By 2025, Asia-Pacific is expected to take up the leadership position in terms of LoRa adoption for smart cities – with Europe and the United States taking up the second and third spots respectively. The fact that cities can host a large number of ‘smart applications’ on their local municipal bodies and the costs are very low, emerge as significant business advantages of open LoRa implementation. The technology has plenty of robust technical advantages (being an open standard, availability of AES-128 encryption, etc.) as well. LPWAN will continue to storm the global markets in the foreseeable future – and LoRa will remain right at the heart of this ‘smart city revolution’.

 

 

Why Should All Telecom Companies Implement LoRa Technology?

Hussain Fakhruddin
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Hussain Fakhruddin

Hussain Fakhruddin is the founder/CEO of Teknowledge mobile apps company. He heads a large team of app developers, and has overseen the creation of nearly 600 applications. Apart from app development, his interests include reading, traveling and online blogging.
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Telecom companies have a lot to gain by implementing LoRa technology

 

The popularity of LoRaWAN among telecom operators across the globe is increasing at a rapid clip. By the end of 2016, the LoRa IoT protocol had been implemented in more than 50 countries (including private and public networks). The recent trends have led industry experts to forecast that around 61% of the 50+ billion IoT-enabled devices (i.e., connected devices) will be powered by the LoRa technology in 2021. In what follows, we will take a closer look at the factors that make this LPWAN protocol advantageous for telecom operators worldwide:

  1. Unrivalled battery performance

    Devices working in a LoRa network do not operate at higher than 10-25 mW (in compliance with ISM frequency usage regulations). That, in turn, economizes on total data consumption levels and enhances the battery life of the devices to 9-10 years, on average. This figure is significantly higher than the battery performance of both LTE Cat-M (<2 years) and Narrowband (<8 years) devices. By nature, LoRa uses ‘low power’, and hence its battery performance is higher than that of its rivals.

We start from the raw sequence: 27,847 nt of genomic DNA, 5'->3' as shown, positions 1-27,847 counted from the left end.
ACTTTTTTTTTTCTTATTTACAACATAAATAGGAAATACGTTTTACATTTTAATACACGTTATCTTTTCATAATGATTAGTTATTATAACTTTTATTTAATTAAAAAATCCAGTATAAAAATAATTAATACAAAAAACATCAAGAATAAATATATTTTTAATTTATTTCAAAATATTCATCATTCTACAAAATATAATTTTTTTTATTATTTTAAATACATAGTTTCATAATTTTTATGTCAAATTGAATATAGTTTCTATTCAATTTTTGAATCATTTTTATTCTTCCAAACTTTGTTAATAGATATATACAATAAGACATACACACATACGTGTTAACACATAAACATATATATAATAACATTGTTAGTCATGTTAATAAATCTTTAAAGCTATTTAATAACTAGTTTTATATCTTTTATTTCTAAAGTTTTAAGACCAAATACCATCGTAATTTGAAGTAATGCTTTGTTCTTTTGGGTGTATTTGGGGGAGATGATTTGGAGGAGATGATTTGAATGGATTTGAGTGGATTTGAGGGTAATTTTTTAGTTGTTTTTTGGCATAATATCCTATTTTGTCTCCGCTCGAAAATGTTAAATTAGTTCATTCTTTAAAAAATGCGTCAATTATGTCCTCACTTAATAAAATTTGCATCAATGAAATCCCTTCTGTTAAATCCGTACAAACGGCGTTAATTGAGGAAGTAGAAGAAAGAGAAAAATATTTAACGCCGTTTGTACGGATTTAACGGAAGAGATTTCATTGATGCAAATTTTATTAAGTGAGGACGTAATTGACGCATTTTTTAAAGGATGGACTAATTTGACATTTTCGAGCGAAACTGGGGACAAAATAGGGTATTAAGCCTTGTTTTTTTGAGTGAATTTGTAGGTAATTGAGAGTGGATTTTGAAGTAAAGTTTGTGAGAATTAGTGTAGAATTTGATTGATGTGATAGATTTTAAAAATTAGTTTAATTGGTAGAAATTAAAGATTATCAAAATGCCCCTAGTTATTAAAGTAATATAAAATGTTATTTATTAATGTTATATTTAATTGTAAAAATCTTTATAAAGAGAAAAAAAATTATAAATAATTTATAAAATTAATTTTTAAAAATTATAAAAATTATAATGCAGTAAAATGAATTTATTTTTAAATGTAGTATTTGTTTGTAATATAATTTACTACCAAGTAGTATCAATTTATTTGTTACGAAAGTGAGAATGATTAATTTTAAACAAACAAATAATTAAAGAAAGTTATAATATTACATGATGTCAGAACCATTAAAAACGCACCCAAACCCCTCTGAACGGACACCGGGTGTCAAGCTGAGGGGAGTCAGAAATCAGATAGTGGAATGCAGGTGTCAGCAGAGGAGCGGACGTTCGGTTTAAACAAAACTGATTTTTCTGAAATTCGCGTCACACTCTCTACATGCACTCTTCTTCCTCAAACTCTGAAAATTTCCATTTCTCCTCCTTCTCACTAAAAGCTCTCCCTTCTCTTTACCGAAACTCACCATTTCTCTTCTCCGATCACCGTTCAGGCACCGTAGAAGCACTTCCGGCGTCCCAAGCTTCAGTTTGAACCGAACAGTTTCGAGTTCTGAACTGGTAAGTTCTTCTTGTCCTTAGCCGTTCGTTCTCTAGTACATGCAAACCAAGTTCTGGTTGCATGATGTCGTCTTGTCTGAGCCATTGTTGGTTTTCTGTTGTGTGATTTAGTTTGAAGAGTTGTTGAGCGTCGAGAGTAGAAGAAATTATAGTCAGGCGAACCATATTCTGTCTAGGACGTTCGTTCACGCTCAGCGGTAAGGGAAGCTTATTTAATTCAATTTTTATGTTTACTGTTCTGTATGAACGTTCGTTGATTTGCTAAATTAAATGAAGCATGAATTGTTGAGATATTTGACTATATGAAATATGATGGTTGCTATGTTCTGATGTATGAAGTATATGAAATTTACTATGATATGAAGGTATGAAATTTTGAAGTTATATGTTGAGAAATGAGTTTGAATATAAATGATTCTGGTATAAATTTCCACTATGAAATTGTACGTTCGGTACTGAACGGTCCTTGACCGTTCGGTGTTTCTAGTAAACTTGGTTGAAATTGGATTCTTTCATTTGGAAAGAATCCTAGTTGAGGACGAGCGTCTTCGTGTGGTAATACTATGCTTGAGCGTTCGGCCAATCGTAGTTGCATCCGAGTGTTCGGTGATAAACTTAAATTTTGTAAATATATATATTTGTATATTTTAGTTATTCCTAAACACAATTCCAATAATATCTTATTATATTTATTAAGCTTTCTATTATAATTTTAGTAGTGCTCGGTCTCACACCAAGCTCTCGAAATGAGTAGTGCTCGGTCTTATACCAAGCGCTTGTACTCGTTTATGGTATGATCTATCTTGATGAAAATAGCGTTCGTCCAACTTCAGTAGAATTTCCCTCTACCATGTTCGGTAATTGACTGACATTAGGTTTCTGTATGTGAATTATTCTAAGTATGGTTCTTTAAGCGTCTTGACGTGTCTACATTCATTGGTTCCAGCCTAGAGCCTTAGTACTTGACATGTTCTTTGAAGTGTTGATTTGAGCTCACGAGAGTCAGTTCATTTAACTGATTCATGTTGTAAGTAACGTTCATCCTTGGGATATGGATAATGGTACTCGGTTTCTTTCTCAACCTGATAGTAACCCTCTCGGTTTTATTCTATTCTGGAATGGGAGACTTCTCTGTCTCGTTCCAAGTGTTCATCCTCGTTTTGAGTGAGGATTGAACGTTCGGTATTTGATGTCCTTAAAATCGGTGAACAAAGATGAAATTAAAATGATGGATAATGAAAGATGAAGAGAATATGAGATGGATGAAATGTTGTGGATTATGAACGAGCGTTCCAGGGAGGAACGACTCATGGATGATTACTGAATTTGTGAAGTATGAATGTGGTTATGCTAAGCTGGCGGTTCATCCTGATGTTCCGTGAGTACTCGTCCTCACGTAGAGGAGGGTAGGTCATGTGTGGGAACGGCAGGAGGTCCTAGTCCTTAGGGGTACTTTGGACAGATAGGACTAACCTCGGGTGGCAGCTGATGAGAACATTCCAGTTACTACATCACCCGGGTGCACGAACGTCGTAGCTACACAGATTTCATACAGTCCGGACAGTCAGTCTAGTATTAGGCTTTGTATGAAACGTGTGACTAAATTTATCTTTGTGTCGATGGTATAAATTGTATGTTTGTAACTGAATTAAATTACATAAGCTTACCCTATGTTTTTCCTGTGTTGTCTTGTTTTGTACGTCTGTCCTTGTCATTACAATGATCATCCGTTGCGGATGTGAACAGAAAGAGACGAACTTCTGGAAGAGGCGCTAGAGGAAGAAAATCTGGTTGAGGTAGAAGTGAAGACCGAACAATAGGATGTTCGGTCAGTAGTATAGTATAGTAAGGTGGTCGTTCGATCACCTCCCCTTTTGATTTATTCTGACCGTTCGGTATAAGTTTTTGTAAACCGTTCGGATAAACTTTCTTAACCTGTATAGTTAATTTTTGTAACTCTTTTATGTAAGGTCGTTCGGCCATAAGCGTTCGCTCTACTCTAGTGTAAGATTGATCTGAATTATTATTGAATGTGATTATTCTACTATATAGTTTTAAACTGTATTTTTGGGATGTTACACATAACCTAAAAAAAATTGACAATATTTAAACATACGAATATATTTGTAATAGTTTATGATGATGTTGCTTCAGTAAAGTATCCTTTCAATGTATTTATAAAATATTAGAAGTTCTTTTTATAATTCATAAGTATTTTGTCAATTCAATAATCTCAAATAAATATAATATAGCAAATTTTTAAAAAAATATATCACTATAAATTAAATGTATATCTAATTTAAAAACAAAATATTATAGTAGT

2. Adaptive Data Rates

    The Adaptive Data Rates (ADR) of LoRa networks offer a much-needed flexibility to telecom companies which opt for it. In accordance to the ‘LoRaWAN R1.0 Open standard for the IoT’ (2015), this LPWAN protocol works in a data range of 0.3Kbps to 50Kbps. The ADR is managed by the network server, with the help of specific algorithms (for individual devices). As a result, the overall network capacity is optimally utilized, LoRa implementation becomes that much easier and efficient, and device batteries get a further boost.

  3. Superior coverage

    One of the biggest advantages of LoRa technology is its seamless usability in all types of environments (urban and rural). In fact, in rural/semi-urban areas, the coverage of LoRa network shoots up 15-18 kilometers – while in urban locations (e.g., cities) too, the coverage is upwards of 10 kilometers. As a result, only a few LoRa base stations need to be set up, to cover entire cities (for the creation of ‘smart cities’). For instance, nearly the whole of Belgium (nine-tenths) is covered by 360 base stations, around 250 base stations cover the entire of Switzerland, and for Netherlands, 500 base stations are enough.

  4. Unique value proposition

    LPWAN in general, and the LoRaWAN standard in particular delivers a niche service – something that cannot be provided by most of its rivals. Wireless technologies like Zigbee, Bluetooth and Wifi are typically functional over a low-range, and can only be used for applications that require low coverage. On the other hand, cellular technologies (like NB-IoT) are more powerful and offer faster data transfers – but are significantly more expensive than LoRa. The cost difference becomes all the more prominent when the need to upgrade these cellular technologies is taken into consideration. For low-power, long-range IoT networks, LoRa is the most viable.

Note: Implementation of NB-IoT is limited to locations where 4G/LTE base stations can be set up. The total number of base stations is also 7 to 10 times more (for the same coverage area) than in a LoRa network infrastructure.

    5. Significant cost advantage